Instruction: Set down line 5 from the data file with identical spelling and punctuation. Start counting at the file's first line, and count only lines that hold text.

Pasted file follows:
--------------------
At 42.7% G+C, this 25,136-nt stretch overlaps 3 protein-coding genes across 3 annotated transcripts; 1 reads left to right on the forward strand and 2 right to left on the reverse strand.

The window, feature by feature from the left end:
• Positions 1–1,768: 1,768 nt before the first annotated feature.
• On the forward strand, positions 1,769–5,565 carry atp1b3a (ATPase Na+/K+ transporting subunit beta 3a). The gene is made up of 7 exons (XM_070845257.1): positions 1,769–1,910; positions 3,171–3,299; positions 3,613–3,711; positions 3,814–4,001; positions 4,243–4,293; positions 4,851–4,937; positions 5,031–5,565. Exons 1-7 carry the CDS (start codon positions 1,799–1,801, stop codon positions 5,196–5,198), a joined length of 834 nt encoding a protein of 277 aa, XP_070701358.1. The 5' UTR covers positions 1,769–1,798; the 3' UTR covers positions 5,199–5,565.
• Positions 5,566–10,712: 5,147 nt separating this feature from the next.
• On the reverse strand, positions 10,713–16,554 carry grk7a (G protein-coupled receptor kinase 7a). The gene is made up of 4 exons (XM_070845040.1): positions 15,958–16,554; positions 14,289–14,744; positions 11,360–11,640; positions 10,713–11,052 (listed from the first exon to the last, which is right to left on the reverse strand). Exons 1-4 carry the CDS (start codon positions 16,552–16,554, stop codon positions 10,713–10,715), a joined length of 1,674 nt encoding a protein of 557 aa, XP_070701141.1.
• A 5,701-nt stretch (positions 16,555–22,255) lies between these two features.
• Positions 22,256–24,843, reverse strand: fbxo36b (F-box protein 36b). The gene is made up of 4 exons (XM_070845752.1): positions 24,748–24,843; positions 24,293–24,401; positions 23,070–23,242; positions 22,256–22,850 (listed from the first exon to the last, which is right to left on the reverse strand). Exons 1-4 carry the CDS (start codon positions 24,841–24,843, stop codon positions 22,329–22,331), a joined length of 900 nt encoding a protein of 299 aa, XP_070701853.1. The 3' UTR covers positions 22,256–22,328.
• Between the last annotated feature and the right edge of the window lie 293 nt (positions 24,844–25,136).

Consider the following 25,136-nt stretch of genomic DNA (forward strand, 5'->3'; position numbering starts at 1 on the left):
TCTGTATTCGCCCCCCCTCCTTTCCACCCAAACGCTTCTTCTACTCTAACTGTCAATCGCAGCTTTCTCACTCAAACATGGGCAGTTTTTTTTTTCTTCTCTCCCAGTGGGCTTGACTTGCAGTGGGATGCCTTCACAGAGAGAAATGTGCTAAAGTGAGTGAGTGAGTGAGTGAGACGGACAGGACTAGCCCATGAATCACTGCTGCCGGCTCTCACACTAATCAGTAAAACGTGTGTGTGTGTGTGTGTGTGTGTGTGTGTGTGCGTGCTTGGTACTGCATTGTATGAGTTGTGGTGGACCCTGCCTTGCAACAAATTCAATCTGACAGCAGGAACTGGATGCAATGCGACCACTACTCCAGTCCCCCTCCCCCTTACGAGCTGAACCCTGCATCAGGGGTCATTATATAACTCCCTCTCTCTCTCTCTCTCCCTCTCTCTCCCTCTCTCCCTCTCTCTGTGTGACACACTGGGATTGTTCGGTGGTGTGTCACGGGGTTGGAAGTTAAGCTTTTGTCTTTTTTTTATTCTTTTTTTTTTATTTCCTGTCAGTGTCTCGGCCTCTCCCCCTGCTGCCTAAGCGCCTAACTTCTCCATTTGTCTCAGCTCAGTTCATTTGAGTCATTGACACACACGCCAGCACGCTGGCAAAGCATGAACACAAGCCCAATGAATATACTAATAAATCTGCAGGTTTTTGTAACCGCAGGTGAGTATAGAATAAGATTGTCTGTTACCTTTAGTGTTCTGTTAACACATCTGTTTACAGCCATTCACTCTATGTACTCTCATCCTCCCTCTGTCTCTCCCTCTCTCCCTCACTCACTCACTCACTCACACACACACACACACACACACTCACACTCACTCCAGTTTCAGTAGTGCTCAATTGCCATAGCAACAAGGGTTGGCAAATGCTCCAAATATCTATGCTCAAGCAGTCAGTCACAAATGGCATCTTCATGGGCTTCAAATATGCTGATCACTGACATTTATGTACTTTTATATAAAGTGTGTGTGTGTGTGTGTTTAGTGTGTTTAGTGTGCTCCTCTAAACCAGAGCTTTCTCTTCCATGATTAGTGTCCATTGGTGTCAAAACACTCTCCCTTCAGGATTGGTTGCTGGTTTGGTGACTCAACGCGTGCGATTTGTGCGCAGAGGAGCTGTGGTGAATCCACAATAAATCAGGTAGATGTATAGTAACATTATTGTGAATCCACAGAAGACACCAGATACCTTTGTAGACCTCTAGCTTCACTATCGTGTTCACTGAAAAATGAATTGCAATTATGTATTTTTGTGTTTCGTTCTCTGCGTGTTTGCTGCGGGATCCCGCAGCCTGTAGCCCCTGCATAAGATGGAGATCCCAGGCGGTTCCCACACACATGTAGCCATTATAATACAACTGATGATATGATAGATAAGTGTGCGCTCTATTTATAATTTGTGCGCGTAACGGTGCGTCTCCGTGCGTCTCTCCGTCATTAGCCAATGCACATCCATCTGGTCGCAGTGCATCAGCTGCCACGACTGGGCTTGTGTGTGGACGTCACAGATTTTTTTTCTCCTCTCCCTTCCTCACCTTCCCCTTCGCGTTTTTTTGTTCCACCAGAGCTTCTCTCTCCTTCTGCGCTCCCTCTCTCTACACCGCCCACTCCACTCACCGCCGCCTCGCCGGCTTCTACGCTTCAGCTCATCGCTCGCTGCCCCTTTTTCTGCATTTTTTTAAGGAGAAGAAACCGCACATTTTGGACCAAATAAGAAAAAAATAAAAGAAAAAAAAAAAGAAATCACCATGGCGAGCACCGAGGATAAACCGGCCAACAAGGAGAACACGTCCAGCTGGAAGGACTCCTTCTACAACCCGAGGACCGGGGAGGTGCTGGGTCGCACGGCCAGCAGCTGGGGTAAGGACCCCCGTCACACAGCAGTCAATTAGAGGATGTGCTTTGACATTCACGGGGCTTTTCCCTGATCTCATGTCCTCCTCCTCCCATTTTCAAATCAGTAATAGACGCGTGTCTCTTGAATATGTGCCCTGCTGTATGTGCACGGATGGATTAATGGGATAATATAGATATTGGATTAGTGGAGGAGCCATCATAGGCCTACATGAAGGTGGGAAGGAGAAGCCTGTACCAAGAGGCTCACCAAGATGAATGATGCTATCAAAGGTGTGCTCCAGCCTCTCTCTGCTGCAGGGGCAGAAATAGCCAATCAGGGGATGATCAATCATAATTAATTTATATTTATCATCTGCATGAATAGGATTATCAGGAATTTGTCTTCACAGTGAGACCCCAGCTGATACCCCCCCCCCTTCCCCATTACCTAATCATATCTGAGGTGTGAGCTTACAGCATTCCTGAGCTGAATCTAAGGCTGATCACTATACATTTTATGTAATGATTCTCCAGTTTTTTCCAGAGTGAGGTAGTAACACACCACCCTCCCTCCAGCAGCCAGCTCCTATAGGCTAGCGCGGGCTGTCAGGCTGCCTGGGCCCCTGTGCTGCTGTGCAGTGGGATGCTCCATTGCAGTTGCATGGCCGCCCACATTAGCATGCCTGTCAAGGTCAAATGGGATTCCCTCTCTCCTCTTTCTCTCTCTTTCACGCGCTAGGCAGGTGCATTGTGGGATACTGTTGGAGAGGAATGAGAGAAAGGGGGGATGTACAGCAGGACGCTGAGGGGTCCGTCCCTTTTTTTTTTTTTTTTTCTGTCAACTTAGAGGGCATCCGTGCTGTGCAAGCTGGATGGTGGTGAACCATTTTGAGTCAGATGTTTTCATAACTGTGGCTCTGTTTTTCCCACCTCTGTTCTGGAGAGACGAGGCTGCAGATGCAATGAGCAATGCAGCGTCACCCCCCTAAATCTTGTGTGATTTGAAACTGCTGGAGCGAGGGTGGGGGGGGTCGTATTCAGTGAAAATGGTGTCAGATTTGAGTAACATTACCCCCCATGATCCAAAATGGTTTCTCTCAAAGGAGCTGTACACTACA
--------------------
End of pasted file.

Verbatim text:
• Positions 5,566–10,712: 5,147 nt separating this feature from the next.